Go Back   Great Lakes 4x4. The largest offroad forum in the Midwest > Other Stuff > Photography and NON-4x4 related photos
GL4x4 Live! GL4x4 Casino







Search
Reply
 
Thread Tools
Old December 15th, 2013, 11:33 AM   #1
jeepfreak81
81 inches of fun
 
jeepfreak81's Avatar
 
Join Date: 11-10-05
Location: Lennon, Mi
Posts: 12,072
iTrader: (21)
Send a message via AIM to jeepfreak81 Send a message via MSN to jeepfreak81 Send a message via Yahoo to jeepfreak81
Tips for DSLR in the snow during daylight?

I'm playing with my manual settings in snow and I find I am losing a lot of detail I think I could get. I am having trouble getting the whites as well.

I have not shot a lot of snow so I'd like to learn.

jeepfreak81 is offline   Reply With Quote
Old December 15th, 2013, 11:57 AM   #2
Bones
skillicous
 
Bones's Avatar
 
Join Date: 11-06-05
Location: Dearborn Heights, MI
Posts: 11,269
iTrader: (37)
Send a message via AIM to Bones
I cheat. Take a shot in landscape mode, look at the settings it selected, and adjust from there.

but in this case, it looks like your focus is way out too.
__________________
Inviscid Motorsports

Special Thanks and Recommendations to;
Motorcity Machines
Ironman Offroad
Branik Motorsports
Maxxis Tires

Raceline Wheels
PAC Racing Springs
Joint Clutch and Gear
Bones is offline   Reply With Quote
Old December 15th, 2013, 12:00 PM   #3
jeepfreak81
81 inches of fun
 
jeepfreak81's Avatar
 
Join Date: 11-10-05
Location: Lennon, Mi
Posts: 12,072
iTrader: (21)
Send a message via AIM to jeepfreak81 Send a message via MSN to jeepfreak81 Send a message via Yahoo to jeepfreak81
Quote:
Originally Posted by Bones View Post
I cheat. Take a shot in landscape mode, look at the settings it selected, and adjust from there.

but in this case, it looks like your focus is way out too.
It was a combination of a slow shutterspeed just trying to get the white to show and I wasn't on a tripod.

My snow/landscape setting was too grey, so I didn't want to follow that.
jeepfreak81 is offline   Reply With Quote
Old December 16th, 2013, 05:44 PM   #4
Ebs
Senior Member
 
Join Date: 11-06-05
Location: MI
Posts: 3,325
iTrader: (8)
Play with the white balance and exposure settings. The metering mode setting on your camera will have some affect too. There's probably a lot online about shooting snow, and better explained than I can.

But It's mostly due to lighting and being a white scene. When it's overcast the snow is going to come out grey like that, and if it's a clear and sunny sky you might find the snow will be blueish.




I took your photo through lightroom adjusting white balance and exposure:


Ebs is offline   Reply With Quote
Old December 16th, 2013, 05:58 PM   #5
firestorm
Member
 
Join Date: 07-03-12
Location: Grand Rapids, MI
Posts: 59
iTrader: (0)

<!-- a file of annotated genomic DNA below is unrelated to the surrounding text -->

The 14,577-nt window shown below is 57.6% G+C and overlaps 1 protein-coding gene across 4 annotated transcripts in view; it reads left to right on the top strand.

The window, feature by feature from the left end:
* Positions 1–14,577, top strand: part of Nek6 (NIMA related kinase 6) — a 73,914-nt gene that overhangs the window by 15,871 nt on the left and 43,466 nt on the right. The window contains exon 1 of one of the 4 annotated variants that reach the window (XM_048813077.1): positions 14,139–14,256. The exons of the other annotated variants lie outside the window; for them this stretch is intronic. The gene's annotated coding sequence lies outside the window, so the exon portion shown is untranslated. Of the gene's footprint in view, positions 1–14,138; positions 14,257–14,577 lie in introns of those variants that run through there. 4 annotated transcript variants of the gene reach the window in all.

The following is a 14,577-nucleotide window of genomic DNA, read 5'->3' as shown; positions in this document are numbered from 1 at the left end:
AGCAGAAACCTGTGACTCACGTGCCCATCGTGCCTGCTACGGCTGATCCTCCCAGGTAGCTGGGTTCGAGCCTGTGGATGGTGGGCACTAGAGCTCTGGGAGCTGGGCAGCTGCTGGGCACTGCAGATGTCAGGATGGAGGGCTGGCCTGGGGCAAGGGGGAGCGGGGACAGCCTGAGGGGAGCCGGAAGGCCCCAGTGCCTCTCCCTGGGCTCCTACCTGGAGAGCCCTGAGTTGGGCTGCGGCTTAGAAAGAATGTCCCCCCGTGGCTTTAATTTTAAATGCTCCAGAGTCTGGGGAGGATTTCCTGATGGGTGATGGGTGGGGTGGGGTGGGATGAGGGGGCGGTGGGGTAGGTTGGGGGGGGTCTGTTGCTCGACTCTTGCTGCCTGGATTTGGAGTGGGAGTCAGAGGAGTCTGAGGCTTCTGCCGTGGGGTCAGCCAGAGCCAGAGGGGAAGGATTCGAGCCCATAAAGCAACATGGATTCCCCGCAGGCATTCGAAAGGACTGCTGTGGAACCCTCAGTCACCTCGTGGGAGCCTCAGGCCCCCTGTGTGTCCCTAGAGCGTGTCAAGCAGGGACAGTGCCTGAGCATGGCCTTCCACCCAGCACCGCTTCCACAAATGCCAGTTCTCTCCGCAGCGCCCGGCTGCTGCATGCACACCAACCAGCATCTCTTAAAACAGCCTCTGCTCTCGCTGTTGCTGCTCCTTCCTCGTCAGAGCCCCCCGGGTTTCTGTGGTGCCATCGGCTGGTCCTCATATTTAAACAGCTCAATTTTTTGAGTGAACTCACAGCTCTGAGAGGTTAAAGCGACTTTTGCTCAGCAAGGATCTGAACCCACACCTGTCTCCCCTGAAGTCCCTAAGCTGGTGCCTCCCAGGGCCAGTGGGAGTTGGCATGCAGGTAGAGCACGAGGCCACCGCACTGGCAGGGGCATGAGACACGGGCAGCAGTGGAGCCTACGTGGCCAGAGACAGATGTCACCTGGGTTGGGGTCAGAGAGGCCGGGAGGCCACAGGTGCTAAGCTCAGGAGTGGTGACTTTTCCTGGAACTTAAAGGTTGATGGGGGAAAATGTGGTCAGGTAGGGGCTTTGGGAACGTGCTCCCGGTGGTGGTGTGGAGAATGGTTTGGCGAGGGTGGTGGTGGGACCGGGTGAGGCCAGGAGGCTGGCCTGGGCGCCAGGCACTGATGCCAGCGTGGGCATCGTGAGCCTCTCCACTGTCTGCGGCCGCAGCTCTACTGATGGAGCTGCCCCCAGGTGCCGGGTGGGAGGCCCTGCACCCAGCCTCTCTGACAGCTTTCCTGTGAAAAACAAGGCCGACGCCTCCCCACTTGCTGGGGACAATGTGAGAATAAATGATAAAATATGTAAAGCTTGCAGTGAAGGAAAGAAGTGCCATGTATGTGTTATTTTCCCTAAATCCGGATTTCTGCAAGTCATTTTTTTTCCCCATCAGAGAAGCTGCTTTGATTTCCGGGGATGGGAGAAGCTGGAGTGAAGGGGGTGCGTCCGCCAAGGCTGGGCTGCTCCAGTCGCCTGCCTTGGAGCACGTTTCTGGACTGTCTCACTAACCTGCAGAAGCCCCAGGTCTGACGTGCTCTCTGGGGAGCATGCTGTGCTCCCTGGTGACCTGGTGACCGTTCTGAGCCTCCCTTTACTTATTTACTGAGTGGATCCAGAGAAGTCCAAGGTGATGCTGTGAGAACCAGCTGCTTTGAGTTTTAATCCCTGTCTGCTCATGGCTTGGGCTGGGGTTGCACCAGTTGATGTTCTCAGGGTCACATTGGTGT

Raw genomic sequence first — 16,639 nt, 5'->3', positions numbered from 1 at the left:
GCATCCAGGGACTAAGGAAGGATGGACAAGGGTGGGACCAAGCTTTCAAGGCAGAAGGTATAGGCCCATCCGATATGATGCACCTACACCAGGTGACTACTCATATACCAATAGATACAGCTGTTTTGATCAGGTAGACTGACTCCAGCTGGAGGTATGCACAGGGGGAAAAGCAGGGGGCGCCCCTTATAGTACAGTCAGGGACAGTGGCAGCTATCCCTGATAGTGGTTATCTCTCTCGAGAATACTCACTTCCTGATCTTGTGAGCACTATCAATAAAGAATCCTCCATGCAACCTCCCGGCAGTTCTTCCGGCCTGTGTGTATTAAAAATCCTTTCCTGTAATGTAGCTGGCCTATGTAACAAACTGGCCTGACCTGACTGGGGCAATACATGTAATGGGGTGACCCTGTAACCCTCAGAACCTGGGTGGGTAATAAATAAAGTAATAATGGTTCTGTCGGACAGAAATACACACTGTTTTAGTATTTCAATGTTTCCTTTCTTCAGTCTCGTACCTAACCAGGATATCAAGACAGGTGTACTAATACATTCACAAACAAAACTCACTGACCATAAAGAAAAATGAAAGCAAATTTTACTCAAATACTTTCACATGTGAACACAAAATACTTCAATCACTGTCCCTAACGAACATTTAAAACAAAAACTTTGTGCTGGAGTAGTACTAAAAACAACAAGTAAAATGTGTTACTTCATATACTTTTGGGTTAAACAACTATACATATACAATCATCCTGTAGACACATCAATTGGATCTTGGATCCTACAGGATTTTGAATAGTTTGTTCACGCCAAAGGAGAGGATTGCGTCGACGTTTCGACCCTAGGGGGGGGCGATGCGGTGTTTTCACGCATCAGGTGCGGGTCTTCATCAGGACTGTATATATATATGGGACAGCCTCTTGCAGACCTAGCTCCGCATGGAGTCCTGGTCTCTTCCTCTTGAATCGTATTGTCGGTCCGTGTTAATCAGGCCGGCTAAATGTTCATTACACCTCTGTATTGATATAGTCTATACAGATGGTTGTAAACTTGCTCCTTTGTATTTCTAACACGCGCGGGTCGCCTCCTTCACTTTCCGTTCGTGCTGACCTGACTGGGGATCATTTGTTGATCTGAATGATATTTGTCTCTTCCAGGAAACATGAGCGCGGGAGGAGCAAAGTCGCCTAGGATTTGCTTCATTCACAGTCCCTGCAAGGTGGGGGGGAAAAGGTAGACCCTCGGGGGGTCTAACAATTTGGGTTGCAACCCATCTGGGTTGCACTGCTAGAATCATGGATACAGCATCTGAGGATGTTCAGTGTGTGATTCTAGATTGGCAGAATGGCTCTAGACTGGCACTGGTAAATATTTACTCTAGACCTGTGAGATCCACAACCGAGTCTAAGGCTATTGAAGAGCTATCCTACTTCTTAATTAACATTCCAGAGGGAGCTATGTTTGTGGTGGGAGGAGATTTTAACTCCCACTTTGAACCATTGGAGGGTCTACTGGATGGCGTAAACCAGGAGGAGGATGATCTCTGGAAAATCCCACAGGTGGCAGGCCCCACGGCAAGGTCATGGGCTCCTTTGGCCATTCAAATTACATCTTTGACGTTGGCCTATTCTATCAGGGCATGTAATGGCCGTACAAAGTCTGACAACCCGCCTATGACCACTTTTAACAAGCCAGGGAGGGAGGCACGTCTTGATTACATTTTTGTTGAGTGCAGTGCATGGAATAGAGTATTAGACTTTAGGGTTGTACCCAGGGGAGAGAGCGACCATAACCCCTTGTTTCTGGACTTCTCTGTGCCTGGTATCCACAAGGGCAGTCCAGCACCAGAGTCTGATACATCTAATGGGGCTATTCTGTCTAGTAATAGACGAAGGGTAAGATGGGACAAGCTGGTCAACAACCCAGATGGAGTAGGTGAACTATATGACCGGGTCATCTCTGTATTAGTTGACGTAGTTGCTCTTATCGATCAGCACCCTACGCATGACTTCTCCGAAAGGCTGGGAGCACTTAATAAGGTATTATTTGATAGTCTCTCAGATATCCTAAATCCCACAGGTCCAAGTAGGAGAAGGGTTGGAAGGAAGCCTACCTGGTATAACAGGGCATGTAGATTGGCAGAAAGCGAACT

The problem is that cameras typically adjust exposure based on an assumption of 15% grey. i.e. The average of all colors mixed together is 15% grey. When you take a shot that is 80% bright white snow, but assumed to be 15% grey, the camera underexposes the shot.

You could set the exposure off of something else within the same light (i.e. nearby and not in the shadows) that has more color in it. You could use use exposure lock and then recompose to take the shot. I typically shoot full manual when out in the snow. The snow is so bright that the light is pretty consistent when the sun is high.

Ideally, you'd use a grey card (ever notice that many microfiber clothes are grey?) If I don't have anything handy, I'll use my hand, which will be much closer than any shot that is 80% bright white snow.

A grey card is great for setting CWB (Custom White Balance) as well and goes a long way toward getting the colors right.

Otherwise, what aperture was used for that shot? I can't tell what the shot was focused on, but you may be losing detail to DoF (Depth of Field.) You may want to try a smaller aperture (larger number), starting with f/7 or smaller, but then again, it depends on your desired results. For landscape, getting close to focused to infinity is generally more desirable (focused front to back through the whole shot.) Your shutter speed may be too low for hand helds shots too, and will only get slower if you use a smaller aperture.

Last edited by firestorm; December 16th, 2013 at 06:10 PM.
firestorm is online now   Reply With Quote
Old February 10th, 2014, 06:47 PM   #6
Steve-in-Petoskey
Looking to ride
 
Steve-in-Petoskey's Avatar
 
Join Date: 03-28-07
Location: Petoskey area
Posts: 1,689
iTrader: (2)
Send a message via Skype™ to Steve-in-Petoskey

picasa
Steve-in-Petoskey is offline   Reply With Quote
Old February 10th, 2014, 06:56 PM   #7
brian76708
Senior Member
 
brian76708's Avatar
 
Join Date: 04-22-09
Location: Dexter
Posts: 411
iTrader: (1)
you can always turn up the shutter speed and turn down the iso. It will get you more detail but also a darker shot.
brian76708 is offline   Reply With Quote
Reply
Great Lakes 4x4. The largest offroad forum in the Midwest > Other Stuff > Photography and NON-4x4 related photos
Thread Tools

Posting Rules
You may not post new threads
You may not post replies
You may not post attachments
You may not edit your posts

BB code is On
Smilies are On
[IMG] code is On
HTML code is Off

Forum Jump



All times are GMT -5. The time now is 01:51 AM.


Powered by: vBulletin, Copyright 2000 - 2012, Jelsoft Enterprises Ltd.
Copyright 2005 - 2012 Cracker Enterprises - Powered by Linux
vB Ad Management by =RedTyger=
Page generated in 0.11112 seconds with 26 queries